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Growing number inside GOP stir to impeach Biden in 2023 over border insecurity

Since Ted Cruz first raised it a month ago, idea is gaining steam inside Congress and on campaign trail. 

Published: February 6, 2022 4:01pm

Updated: February 6, 2022 10:17pm

Rep. Lance Gooden, a Texas Republican whose district has been overrun by the surge in illegal immigration, says the border insecurity that Joe Biden unleashed isn't just impacting border states. It's spreading to the interior of the country, and with it the temptation to impeach the president if Republicans gain control of Congress next year.

"I really believe that impeachment could be on the table," Gooden told Just the News in a recent interview. "And I would support that, certainly."

Gooden has been investigating how the Biden administration and nonprofit groups have been funding a mass effort to move illegal aliens from the southern border to the interior of the country, uncovering travel packages that assist the migrants and a weakening of identity security provisions so the migrants can even use their arrest warrants as an acceptable form of ID to board American planes.

Gooden, like all but a handful of Republicans, opposed the Democrats' two failed impeachment efforts against former President Donald Trump. He says while those actions lowered the bar for impeachment, Biden's record of mismanagement qualifies him for removal under even a tougher strandard.

"The bar was so low to impeach President Trump," he told the John Solomon Reports podcast. "And even if the bar were raised exponentially, I believe that President Biden has met that requirement. What we're seeing at the border is not just criminal, but it is immoral. 

"The fact that our United States government is putting its own citizens behind those of other nations, and also encouraging human trafficking. And what we're seeing [is] they're filling the bank accounts and the cash stashes of the cartel. It's really a travesty. And it's not what this country should be about."

When Sen. Ted Cruz first suggested a Biden impeachment was possible a month ago, he was panned by the media, and Senate GOP Leader Mitch McConnell said it would not happen.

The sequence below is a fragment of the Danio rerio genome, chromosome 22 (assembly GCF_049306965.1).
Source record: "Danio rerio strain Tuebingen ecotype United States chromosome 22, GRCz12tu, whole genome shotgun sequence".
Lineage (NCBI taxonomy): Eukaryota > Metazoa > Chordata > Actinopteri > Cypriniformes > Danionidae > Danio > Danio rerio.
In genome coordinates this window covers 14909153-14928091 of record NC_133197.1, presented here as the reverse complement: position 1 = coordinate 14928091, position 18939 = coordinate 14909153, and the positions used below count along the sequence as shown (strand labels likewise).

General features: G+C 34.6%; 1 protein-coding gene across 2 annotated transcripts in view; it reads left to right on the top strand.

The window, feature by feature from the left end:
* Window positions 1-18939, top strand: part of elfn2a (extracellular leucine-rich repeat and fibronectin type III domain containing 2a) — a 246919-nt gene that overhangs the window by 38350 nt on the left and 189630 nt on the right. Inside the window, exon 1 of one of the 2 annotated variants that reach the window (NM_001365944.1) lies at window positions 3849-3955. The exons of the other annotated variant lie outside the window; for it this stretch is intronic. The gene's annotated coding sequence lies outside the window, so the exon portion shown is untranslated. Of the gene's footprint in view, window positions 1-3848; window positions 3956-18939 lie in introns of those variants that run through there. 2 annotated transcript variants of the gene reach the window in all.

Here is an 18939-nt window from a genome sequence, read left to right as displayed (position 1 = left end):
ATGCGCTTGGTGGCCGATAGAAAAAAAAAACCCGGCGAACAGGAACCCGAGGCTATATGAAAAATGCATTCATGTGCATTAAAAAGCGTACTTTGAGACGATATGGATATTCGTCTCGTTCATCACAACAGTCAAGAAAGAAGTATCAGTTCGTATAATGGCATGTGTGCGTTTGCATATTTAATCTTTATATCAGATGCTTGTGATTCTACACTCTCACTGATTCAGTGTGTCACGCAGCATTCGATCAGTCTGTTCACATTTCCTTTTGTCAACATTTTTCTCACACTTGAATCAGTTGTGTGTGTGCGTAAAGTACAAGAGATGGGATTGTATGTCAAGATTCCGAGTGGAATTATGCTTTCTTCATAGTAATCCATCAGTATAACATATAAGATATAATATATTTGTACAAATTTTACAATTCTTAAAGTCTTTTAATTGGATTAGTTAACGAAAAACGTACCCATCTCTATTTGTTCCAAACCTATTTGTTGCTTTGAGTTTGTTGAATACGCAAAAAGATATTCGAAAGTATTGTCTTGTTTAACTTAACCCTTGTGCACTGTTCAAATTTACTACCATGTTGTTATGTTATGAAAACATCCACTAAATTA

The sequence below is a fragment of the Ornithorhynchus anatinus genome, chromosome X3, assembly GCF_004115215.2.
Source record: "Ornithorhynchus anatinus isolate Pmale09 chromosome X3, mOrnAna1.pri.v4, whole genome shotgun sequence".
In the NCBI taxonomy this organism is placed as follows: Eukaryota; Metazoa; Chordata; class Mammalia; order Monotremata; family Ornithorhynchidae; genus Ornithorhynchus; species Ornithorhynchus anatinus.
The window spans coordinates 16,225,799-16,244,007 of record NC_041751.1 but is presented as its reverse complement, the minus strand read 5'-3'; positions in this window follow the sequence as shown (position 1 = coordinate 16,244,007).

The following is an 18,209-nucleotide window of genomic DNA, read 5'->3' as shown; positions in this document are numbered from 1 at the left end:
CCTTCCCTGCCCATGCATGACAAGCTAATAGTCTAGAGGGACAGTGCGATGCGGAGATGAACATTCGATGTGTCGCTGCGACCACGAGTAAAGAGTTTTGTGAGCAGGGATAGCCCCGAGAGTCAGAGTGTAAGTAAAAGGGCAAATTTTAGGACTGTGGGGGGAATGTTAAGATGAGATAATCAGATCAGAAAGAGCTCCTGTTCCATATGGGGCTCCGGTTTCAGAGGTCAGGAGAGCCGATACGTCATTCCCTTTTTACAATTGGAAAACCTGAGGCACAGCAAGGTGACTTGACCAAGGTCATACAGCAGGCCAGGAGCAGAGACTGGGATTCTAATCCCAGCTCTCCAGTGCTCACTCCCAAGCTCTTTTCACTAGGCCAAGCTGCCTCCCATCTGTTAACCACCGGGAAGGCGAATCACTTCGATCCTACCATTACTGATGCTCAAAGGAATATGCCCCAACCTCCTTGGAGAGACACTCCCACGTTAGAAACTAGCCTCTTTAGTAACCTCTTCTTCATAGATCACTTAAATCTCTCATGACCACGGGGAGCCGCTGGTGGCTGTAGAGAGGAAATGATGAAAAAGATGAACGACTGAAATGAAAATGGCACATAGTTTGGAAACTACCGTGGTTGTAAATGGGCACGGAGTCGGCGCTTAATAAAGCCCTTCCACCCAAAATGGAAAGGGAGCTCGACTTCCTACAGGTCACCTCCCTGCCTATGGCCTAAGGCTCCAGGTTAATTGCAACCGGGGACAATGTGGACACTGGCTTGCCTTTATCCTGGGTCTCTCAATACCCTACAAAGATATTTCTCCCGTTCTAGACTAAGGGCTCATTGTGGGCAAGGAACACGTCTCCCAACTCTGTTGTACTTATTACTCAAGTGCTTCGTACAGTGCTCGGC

But since then, a growing chorus of Republicans are arguing for it, and even leaders like Rep. Elise Stefanik of New York, the No. 3 Republican in the House, have been forced to acknowledge the rising voices,

"Anything is on the table when we are in the majority," Stefanik told Just the News, noting the border crisis is now inflaming her own state as illegal migrants have been shipped north to places like New York's Weschester County.

"We're focused like a laser on the crises in America, and what I hear from voters even in my district in Northern New York — because I represent border patrol officers who have been transferred again and again and again to the southern border — is that the crisis after crisis is a catastrophe. 

"What I believe we should focus on is conducting oversight, and making sure that we're passing legislation to secure the border once and for all and return the policies of the previous administration under President Trump."

Some rebellious members of the GOP caucus, like Reps. Marjorie Taylor Greene of Georgia and Bob Gibbs of Ohio, have already introduced articles of impeachment even knowing they won't be considered as long as Democrats are in charge.

"This is a shot across the bow," Gibbs said recently. "When Republicans take back the House, we will take our commitment to the separation of powers, our role as a check and balance to the executive branch, seriously. President Biden, Vice President Harris, and the entire administration is officially on notice."

The issue has even spilled onto the campaign trail, where upstart Republicans like J.D. Vance are using it to run for office and gain support in the GOP primaries. Vance is running for Senate in Ohio, where drug overdoses tied to border trafficking have surged.

"The thing that I think Biden has done that is genuinely unprecedented in the history of this country is to sanction, encourage and pay for an invasion of this country," Vance said.

"A lot of negative things I could say about Bill Clinton, but Bill Clinton did not allow an invasion on this scale, or actively encourage people to do it, even while the leading cause of death for communities, among young people, is the fentanyl they're bringing in from Mexico," he added. "This is ridiculous, it's traitorous conduct, and we need to do something about it."

Cruz has said he does not believe impeachment should be politically weaponized or used to pay back Democrats for the Trump proceedings. But he added the border crisis — including Biden's refusal to enforce immigration laws on the books — could provide a legitimate grounds for impeachment. 

"Probably the most compelling [grounds are] the utter lawlessness of President Biden's refusal to enforce the border," Cruz said. "His decision to just defy federal immigration laws and allow two million people to come here unimpeded in direct contravention of his obligation under Article 2 of the Constitution to take care that the laws be faithfully executed.

"That is probably the strongest grounds right now for impeachment, but there may be others." 

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